Tuesday, January 24, 2012

I want to share with you something that I wrote in an email back in 12/2004:

Imagine your favorite book.  The sort of book that you always like to
have a copy of, because there's always something in there worth
revisiting.  Maybe it's the Bible, maybe Shakespeare, maybe the Tao of
Physics.  Or, maybe it just happens to be the text book for a course
you're currently taking.

Now imagine you have a thought on that book.  Maybe it's an idea you
want to scribble down so you don't forget.  Maybe it's a question.
Maybe you just want to talk to somebody about the book, but none of
your friends are into it.  How do  you find a community of people who
are interested in it?

What if that book was really an e-book, and that e-book had a wireless
internet connection?  And, whenever you had such a thought or a
question, with a simple tap of the keys you could connect immediately
to a community of people exactly like you.  I like the notion of a
"deep" book, it feels very alice in wonderland to me.  Because you're
leaving the original intact, and that's key.  You're telling somebody
"Look, we're not gonna get in the way of your enjoyment with this
book.  But when you want us, just look a little deeper."  The book
itself is merely a reader onto the larger, centralized service that
tracks all the comments, questions, and so on.

Right now, the idea would have to take the form of a PC-based reader.
It's really the only technology that can handle it.  But hey, that
could easily mean laptops.  What about PDAs?  Pretty soon.  Need a
better UI.  And before you know it, ebooks really will take off.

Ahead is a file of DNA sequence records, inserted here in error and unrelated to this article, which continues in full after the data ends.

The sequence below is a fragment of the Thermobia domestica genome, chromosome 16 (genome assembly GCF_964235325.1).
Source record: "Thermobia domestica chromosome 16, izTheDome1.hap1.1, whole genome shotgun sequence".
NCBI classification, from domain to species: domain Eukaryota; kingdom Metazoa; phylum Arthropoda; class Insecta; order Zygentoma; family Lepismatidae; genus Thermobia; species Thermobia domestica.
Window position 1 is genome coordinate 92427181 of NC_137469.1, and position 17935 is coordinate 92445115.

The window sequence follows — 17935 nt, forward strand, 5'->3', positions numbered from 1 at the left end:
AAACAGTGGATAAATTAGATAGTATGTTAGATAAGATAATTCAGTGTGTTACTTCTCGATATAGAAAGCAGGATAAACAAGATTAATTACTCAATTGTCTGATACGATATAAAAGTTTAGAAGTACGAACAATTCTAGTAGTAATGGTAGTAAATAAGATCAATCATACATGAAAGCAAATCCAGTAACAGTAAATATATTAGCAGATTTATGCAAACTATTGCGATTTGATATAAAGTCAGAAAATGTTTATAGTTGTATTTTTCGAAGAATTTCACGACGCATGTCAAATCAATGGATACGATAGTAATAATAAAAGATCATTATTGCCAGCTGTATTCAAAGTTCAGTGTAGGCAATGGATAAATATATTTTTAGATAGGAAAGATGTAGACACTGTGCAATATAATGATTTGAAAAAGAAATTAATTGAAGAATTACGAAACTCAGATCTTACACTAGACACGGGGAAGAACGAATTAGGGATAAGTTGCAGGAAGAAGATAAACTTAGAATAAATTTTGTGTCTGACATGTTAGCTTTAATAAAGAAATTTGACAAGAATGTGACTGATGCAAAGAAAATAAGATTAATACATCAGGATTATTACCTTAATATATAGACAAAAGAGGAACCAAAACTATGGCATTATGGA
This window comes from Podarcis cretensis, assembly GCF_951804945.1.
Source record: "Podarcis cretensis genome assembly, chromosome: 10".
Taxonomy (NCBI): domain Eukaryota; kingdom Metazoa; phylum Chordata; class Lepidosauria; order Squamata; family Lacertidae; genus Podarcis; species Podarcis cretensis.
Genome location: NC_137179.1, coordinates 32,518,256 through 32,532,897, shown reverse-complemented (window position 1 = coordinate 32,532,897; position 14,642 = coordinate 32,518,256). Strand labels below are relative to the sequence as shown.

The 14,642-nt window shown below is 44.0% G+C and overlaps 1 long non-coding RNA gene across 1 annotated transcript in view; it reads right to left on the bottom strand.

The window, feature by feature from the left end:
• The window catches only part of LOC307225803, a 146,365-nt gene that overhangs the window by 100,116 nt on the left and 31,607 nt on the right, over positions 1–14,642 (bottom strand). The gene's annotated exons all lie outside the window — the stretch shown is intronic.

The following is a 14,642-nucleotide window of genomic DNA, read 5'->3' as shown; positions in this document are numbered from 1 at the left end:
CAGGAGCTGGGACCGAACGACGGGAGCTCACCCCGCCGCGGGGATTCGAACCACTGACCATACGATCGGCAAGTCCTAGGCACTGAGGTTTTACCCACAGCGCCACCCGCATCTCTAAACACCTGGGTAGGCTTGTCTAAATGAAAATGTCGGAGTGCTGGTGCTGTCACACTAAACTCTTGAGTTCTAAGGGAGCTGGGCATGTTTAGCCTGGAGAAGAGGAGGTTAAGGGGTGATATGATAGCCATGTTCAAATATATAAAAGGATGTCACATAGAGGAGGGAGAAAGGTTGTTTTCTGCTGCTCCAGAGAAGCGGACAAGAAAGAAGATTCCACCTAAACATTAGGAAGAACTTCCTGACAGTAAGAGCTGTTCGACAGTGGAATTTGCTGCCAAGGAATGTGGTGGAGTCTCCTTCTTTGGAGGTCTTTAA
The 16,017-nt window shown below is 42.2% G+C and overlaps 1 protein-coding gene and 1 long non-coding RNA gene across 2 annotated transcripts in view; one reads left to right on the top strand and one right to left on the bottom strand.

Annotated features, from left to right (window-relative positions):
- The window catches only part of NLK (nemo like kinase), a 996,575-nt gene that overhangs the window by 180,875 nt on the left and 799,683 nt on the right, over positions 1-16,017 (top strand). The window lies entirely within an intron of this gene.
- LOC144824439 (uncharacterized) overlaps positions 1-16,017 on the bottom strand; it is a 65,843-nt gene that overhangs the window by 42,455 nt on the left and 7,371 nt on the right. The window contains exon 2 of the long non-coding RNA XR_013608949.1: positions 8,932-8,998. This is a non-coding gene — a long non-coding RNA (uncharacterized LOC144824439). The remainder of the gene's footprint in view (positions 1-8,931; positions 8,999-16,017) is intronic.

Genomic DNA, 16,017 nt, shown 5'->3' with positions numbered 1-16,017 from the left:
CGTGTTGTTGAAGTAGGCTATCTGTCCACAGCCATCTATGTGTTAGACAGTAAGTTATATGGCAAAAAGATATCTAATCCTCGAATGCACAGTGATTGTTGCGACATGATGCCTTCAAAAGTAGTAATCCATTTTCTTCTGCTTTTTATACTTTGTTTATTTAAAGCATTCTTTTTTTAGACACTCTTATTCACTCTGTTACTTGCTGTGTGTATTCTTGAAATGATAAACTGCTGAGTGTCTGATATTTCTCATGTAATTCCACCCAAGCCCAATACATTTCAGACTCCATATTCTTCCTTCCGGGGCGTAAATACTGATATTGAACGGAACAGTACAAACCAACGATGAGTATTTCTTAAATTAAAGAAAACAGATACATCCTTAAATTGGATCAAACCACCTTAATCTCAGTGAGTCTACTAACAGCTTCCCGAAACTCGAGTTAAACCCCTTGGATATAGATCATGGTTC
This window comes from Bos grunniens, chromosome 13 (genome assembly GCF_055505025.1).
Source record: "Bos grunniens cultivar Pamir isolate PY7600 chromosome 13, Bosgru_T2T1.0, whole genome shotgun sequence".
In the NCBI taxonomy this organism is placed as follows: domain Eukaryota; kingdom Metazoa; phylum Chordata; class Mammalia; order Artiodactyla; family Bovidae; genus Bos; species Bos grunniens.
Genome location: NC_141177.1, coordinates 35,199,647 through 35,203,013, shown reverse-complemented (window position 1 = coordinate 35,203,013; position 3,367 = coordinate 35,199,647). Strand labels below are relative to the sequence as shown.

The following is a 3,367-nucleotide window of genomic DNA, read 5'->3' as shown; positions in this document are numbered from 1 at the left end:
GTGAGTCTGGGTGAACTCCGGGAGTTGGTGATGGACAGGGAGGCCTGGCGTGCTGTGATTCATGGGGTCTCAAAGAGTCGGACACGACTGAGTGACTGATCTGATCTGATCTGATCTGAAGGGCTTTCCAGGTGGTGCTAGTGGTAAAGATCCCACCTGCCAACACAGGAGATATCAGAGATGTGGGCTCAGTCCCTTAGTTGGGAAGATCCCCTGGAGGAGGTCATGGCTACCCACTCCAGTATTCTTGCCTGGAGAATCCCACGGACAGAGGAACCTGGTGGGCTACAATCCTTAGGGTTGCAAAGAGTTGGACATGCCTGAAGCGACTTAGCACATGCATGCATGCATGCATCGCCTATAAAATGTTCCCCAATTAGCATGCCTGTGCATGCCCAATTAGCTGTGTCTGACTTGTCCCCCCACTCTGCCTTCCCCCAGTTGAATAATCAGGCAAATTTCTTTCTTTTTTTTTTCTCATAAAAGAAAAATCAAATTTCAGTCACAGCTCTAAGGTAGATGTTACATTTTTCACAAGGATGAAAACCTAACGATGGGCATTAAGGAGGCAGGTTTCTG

How does this fit our model?  Imagine the kind of content that can be
plugged in to that sort of interface.  Who says it has to be a
straight blog/message board?  Maybe you work up a quiz on a certain
subject, and you link it directly into the book.  And charge people
for it.  Not everyone will take it, of course, but some will.  Or
maybe you're the author of another book on the subject.  Maybe you're
teaching a class that uses this text, and you want to leave a message
for your students.    The book itself not only becomes a walking
course on itself, it becomes an infinite number of courses on itself.
By grabbing a "deep" view of Shakespeare you open up the door to
everything you could possibly learn about the subject, all depending
on how you choose to navigate through it.  On your terms and your time
line.  Want to pay for some stuff?  Ok.  But there'll be free stuff as
well.  You pick.

The question, as always, is revenue.  Who pays?  Will readers pay to
be a part of this service?  Probably not 100%.  But they might pay for
certain premium services.  Imagine if J.K. Rowling offered sneak peeks
into her books to premium subscribers?  And what about content
authors?  Do they expect to be paid, or will they pay us to be a part
of the service?  The latter is not so very far fetched.  Because
basically what you're talking about is a built in community support
forum.  All an author needs to do is enable his book to work with this
system and presto, a community might/can/will spring up, and he's
done.    He can even make some money back by offering premium
services, as above.

We've finally reached the point where this is possible.  Check out Subtext for iPad. I hate when this happens.